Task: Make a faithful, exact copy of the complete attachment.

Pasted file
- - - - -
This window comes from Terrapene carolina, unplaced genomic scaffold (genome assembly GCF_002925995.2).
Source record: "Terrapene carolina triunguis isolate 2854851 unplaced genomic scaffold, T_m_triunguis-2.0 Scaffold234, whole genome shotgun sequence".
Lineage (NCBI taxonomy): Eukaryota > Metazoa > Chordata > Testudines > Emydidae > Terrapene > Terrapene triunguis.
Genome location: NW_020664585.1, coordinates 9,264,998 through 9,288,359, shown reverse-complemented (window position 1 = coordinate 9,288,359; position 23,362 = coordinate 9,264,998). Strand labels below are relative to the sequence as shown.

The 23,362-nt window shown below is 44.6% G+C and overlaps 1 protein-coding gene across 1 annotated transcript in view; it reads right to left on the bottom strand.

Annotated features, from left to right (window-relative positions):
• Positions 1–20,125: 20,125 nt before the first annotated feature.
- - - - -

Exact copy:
This window comes from Terrapene carolina, unplaced genomic scaffold (genome assembly GCF_002925995.2).
Source record: "Terrapene carolina triunguis isolate 2854851 unplaced genomic scaffold, T_m_triunguis-2.0 Scaffold234, whole genome shotgun sequence".
Lineage (NCBI taxonomy): Eukaryota > Metazoa > Chordata > Testudines > Emydidae > Terrapene > Terrapene triunguis.
Genome location: NW_020664585.1, coordinates 9,264,998 through 9,288,359, shown reverse-complemented (window position 1 = coordinate 9,288,359; position 23,362 = coordinate 9,264,998). Strand labels below are relative to the sequence as shown.

The 23,362-nt window shown below is 44.6% G+C and overlaps 1 protein-coding gene across 1 annotated transcript in view; it reads right to left on the bottom strand.

Annotated features, from left to right (window-relative positions):
• Positions 1–20,125: 20,125 nt before the first annotated feature.